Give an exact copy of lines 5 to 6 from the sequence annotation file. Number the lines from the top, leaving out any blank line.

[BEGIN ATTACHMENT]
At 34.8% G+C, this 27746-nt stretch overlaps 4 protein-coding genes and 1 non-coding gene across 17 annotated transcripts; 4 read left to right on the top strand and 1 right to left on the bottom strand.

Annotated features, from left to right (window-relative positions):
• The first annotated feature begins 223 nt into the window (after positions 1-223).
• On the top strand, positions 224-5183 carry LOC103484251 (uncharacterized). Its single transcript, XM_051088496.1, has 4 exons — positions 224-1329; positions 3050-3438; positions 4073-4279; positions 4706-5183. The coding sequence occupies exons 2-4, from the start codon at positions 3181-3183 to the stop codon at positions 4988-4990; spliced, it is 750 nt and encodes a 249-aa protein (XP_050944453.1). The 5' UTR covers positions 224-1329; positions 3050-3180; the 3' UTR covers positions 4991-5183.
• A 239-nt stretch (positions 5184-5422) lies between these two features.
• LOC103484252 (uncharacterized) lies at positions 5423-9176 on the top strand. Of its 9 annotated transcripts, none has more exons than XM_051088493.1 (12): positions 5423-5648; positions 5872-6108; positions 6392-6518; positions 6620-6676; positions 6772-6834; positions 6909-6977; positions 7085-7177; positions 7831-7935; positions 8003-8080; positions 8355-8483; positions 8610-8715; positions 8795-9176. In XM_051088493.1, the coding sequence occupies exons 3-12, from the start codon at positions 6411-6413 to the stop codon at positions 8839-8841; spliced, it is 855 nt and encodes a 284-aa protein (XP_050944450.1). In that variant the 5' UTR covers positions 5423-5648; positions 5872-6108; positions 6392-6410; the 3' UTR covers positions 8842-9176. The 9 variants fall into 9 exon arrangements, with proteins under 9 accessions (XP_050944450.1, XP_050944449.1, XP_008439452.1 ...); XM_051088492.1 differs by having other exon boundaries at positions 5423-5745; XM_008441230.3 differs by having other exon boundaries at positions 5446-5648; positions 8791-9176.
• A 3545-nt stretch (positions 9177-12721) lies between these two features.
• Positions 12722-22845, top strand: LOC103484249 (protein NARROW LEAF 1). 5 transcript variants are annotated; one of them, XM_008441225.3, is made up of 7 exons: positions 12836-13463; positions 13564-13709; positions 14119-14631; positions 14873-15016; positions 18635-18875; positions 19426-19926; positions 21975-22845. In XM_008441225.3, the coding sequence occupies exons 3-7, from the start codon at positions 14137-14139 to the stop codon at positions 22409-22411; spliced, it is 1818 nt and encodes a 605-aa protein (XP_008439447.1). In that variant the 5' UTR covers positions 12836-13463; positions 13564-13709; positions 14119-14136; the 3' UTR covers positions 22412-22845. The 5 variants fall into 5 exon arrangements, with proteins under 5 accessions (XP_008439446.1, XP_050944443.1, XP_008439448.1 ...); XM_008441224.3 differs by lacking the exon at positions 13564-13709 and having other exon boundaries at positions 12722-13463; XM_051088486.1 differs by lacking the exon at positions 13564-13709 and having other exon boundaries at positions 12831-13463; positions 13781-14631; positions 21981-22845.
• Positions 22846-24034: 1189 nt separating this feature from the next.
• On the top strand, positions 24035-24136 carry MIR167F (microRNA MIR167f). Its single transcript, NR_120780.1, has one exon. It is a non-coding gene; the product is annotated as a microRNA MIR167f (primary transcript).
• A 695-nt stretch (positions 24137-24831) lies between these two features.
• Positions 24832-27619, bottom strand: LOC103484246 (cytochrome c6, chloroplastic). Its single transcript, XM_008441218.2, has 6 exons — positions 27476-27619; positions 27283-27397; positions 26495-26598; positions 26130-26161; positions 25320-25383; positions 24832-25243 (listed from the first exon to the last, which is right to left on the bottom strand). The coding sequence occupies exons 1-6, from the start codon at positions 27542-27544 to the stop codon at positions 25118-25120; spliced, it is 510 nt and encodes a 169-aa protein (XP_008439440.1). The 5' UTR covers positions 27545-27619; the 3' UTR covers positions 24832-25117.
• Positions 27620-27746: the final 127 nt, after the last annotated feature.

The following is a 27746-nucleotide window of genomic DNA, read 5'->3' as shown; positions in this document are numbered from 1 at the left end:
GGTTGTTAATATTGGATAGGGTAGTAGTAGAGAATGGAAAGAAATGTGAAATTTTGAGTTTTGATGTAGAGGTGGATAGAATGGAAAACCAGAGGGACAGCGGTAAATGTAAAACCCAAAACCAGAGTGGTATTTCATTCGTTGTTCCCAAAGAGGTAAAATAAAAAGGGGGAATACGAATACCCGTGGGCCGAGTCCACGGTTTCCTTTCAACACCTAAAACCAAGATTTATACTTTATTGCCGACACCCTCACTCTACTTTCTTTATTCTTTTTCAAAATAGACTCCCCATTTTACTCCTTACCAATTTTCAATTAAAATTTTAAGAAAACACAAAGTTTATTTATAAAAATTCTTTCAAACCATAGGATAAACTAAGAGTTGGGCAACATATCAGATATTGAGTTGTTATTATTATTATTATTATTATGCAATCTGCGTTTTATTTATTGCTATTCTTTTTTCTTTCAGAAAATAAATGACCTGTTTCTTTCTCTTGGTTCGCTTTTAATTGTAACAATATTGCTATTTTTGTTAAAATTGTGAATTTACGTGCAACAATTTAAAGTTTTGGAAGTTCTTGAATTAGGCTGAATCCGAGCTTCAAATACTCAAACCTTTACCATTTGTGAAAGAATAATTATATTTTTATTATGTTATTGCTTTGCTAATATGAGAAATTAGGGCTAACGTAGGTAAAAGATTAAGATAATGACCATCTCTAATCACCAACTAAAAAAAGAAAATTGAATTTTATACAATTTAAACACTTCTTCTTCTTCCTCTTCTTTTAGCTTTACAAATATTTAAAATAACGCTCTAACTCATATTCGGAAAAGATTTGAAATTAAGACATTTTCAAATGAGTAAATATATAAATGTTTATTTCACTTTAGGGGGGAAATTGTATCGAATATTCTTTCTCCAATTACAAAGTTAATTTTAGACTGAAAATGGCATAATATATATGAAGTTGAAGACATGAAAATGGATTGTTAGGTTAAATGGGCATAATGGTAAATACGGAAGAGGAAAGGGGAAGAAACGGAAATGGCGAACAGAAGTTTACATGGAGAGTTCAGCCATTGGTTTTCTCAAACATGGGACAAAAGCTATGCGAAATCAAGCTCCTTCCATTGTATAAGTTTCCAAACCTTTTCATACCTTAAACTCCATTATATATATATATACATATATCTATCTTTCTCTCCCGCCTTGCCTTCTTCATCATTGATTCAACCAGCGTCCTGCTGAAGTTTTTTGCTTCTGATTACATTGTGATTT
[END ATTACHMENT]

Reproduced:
• A 239-nt stretch (positions 5184-5422) lies between these two features.
• LOC103484252 (uncharacterized) lies at positions 5423-9176 on the top strand. Of its 9 annotated transcripts, none has more exons than XM_051088493.1 (12): positions 5423-5648; positions 5872-6108; positions 6392-6518; positions 6620-6676; positions 6772-6834; positions 6909-6977; positions 7085-7177; positions 7831-7935; positions 8003-8080; positions 8355-8483; positions 8610-8715; positions 8795-9176. In XM_051088493.1, the coding sequence occupies exons 3-12, from the start codon at positions 6411-6413 to the stop codon at positions 8839-8841; spliced, it is 855 nt and encodes a 284-aa protein (XP_050944450.1). In that variant the 5' UTR covers positions 5423-5648; positions 5872-6108; positions 6392-6410; the 3' UTR covers positions 8842-9176. The 9 variants fall into 9 exon arrangements, with proteins under 9 accessions (XP_050944450.1, XP_050944449.1, XP_008439452.1 ...); XM_051088492.1 differs by having other exon boundaries at positions 5423-5745; XM_008441230.3 differs by having other exon boundaries at positions 5446-5648; positions 8791-9176.